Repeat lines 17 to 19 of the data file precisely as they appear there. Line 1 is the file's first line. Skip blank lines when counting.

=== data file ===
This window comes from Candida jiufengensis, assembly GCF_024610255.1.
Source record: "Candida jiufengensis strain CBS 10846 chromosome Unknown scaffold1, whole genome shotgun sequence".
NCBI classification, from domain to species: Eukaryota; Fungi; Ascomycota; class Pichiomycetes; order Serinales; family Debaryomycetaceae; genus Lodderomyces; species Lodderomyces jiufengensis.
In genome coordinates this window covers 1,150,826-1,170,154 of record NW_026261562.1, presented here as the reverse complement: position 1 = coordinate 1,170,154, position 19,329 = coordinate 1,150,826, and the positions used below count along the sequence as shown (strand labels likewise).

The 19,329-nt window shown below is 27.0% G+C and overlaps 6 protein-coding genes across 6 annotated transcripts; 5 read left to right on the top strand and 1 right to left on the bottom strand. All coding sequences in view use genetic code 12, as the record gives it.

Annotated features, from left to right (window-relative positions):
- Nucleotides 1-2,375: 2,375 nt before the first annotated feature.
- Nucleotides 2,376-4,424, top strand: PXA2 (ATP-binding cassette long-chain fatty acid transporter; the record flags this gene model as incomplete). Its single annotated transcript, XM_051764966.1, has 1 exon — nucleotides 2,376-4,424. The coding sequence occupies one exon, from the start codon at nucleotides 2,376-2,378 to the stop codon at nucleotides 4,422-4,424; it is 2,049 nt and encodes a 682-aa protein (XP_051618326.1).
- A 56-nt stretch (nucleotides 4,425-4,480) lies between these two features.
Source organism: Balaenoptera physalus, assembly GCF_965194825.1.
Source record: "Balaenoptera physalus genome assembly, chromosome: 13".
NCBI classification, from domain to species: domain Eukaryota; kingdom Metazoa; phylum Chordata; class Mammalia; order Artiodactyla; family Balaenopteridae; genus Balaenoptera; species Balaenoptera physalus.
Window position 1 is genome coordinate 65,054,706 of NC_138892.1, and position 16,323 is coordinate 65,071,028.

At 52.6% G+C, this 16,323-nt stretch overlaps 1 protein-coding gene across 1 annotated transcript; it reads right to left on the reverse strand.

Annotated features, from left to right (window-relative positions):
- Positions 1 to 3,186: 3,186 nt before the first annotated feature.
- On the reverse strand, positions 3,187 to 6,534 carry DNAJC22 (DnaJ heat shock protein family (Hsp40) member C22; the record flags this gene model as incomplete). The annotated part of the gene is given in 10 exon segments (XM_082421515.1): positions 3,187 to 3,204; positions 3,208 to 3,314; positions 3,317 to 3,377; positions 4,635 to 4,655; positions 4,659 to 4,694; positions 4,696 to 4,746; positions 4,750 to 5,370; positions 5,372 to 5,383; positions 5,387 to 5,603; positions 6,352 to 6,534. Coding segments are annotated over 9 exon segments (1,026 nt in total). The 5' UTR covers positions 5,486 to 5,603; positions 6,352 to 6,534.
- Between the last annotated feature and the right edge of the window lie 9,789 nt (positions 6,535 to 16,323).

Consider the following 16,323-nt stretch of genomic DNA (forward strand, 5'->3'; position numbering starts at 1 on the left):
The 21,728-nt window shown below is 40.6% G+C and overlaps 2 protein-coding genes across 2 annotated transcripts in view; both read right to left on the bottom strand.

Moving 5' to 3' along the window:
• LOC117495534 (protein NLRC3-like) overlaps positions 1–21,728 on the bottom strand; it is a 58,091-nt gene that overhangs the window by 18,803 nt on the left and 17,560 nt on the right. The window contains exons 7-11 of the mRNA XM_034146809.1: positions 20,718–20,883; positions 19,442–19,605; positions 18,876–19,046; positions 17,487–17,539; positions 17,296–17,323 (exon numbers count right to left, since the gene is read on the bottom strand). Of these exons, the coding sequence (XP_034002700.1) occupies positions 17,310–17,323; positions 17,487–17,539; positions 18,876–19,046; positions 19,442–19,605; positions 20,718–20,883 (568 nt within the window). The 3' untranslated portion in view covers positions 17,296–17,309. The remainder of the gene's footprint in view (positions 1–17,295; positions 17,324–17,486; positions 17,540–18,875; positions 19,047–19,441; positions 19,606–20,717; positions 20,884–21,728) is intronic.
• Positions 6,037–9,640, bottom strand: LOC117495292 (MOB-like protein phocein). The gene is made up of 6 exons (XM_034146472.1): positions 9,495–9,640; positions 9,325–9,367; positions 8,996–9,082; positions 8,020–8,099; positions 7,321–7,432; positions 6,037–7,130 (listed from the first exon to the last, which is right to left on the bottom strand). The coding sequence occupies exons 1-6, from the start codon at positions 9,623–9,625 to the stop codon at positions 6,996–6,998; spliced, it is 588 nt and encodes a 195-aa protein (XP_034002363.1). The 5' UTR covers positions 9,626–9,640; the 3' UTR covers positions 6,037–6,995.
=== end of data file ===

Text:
- On the reverse strand, positions 3,187 to 6,534 carry DNAJC22 (DnaJ heat shock protein family (Hsp40) member C22; the record flags this gene model as incomplete). The annotated part of the gene is given in 10 exon segments (XM_082421515.1): positions 3,187 to 3,204; positions 3,208 to 3,314; positions 3,317 to 3,377; positions 4,635 to 4,655; positions 4,659 to 4,694; positions 4,696 to 4,746; positions 4,750 to 5,370; positions 5,372 to 5,383; positions 5,387 to 5,603; positions 6,352 to 6,534. Coding segments are annotated over 9 exon segments (1,026 nt in total). The 5' UTR covers positions 5,486 to 5,603; positions 6,352 to 6,534.
- Between the last annotated feature and the right edge of the window lie 9,789 nt (positions 6,535 to 16,323).

Consider the following 16,323-nt stretch of genomic DNA (forward strand, 5'->3'; position numbering starts at 1 on the left):